An echocardiogram ("echo") is an ultrasound test that uses sound waves to view the heart. It is safe, painless, and without radiation. Pictures of the child's heart can be viewed on a small monitor while the procedure is being performed. An echocardiogram is similar to a sonogram many women have had before a child was born; however, the echocardiogram focuses specifically on the heart and blood vessels around the heart.
Description of an Echocardiogram
The child will lie down tilted slightly on his / her side on a hospital bed in our child-friendly examination room, not an operating room. Many exam rooms are equipped with a television to keep a child entertained and alleviate boredom. The child must be undressed from the waist up and can choose to wear a short gown.
To improve the quality of the pictures, a colorless, warm gel is applied to the skin on the area of the chest where the heart is located. A transducer, a small microphone-like device, is placed on top of the gel and against the skin. The transducer uses sound waves, which bounce off the different parts of a child's heart, creating a picture.
The transducer is moved over the chest, abdominal area, and neck in order to obtain the images.
The sounds you may hear from the echo machine are the sounds of the blood flowing from one chamber to another and the valves opening or closing as the blood moves through the heart.
The colors you see on the screen are not the colors of the blood. The colors tell us what direction the blood is flowing. The red color shows the blood is flowing towards the transducer and the blue color shows blood is flowing away. A child may feel some discomfort from the pressure of the transducer. Pediatric echosonographers are trained to complete scans in as pain-free and patient-sensitive manner as possible.
A computer interprets the information from the transducer to make an image of the heart appear on the screen. This image is recorded into a digital storage system for the cardiologist to measure and review.
Echocardiograms are generally the best tests to demonstrate the structure and function of the components of the heart. The echocardiogram is used for measuring the size and thickness of the heart chambers, how the heart is handling the pumping of blood through the heart valves.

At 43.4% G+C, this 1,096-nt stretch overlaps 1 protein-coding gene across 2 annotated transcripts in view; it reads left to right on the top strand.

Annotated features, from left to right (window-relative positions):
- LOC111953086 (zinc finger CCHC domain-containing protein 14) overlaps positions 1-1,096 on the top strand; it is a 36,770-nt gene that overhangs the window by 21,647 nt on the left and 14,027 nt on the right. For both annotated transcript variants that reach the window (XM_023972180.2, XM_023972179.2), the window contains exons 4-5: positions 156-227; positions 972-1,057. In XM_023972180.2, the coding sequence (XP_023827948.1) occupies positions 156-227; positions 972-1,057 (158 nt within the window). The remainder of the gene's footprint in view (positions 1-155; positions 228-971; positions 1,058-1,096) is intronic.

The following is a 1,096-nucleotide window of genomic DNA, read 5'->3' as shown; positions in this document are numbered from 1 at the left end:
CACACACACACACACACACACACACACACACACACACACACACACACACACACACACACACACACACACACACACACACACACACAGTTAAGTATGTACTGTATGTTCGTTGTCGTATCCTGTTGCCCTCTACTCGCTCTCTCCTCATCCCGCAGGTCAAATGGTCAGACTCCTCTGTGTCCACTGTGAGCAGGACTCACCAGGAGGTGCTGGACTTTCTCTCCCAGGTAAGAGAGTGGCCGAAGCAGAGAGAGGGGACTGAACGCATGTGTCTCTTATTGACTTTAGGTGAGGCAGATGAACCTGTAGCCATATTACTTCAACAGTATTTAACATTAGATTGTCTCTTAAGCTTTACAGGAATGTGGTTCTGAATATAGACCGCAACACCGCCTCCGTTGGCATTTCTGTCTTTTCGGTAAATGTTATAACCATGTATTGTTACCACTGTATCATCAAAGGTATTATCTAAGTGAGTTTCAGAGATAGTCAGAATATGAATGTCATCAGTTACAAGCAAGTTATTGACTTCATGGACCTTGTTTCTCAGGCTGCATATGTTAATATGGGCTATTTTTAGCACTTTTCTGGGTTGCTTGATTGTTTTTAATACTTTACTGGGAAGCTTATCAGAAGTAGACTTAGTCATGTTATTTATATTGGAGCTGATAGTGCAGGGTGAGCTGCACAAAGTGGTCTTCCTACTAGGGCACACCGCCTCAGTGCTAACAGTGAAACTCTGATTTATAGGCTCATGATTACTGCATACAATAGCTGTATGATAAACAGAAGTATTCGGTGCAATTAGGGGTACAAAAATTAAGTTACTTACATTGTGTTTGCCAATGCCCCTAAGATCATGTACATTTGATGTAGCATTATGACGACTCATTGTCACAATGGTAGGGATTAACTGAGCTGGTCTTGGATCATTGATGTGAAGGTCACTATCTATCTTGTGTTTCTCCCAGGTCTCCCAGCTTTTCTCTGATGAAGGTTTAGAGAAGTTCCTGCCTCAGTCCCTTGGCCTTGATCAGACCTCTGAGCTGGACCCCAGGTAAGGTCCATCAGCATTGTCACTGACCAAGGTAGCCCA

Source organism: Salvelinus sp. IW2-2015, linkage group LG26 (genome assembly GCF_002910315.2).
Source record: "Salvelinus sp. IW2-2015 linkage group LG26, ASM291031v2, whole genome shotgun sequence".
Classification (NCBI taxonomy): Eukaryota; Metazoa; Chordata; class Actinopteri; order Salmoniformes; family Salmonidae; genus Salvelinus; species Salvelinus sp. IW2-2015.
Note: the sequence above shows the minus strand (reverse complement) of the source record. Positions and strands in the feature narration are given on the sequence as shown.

The echocardiogram can detect structural abnormalities of the heart (holes between the chambers, fluid around the heart, mass inside the heart, etc.) and show valve shape, motion, narrowing or backward flow.
Preparing Your Child
If a child is 4 years old or less, he / she may require sedation for the echocardiogram. Mild sleeping medications are used. These medications will be administered by mouth or squirted in the nose (like saline spray).
Children older than 4 years of age generally do not require sedation for their echocardiograms. However, if an older child needs sedation, they may be scheduled for a sedated echocardiogram.
Before a child can be sedated they must have an empty stomach. These guidelines should be followed:
- No milk or solids for eight hours before the scheduled procedure.
- Breastmilk can be given up to four hours before the scheduled procedure.
- Clears liquids (such as clear juices, pedialyte or water) may be given up to two hours before the procedure.
If a child is to be sedated, we ask that every effort be made to keep the child awake until after they have had their sedation. Postponing the nap will help a child fall asleep faster with the sedation.
If children are not sedated, they may eat and go about their normal activities immediately following the study, unless you are told otherwise.
Questions & Answers
Who performs the test?
A registered sonographer trained in echocardiography will typically perform the echo. Occasionally, a physician may perform the entire echo.
Sometimes, a cardiologist specialized in echocardiography will come in at the end of the study, review images or may obtain additional images.
Who interprets the test?
A cardiologist who specializes in echocardiography will review the study and generate a report.
How long does an echocardiogram take?
The echocardiogram usually takes between 30 minutes to an hour in an unsedated but cooperative child. If a child is sedated for the study, they will need to stay until the nurse or doctor feels they are ready to leave the hospital – usually about 20 to 30 minutes after they wake up.
How do I learn about the test results?
Your cardiologist can review the results of the echocardiogram immediately, and the results are often communicated before you leave.
Results of a child's echocardiogram can be obtained from the ordering physician within 24 hours from the test.
Contact Cincinnati Children's Heart Institute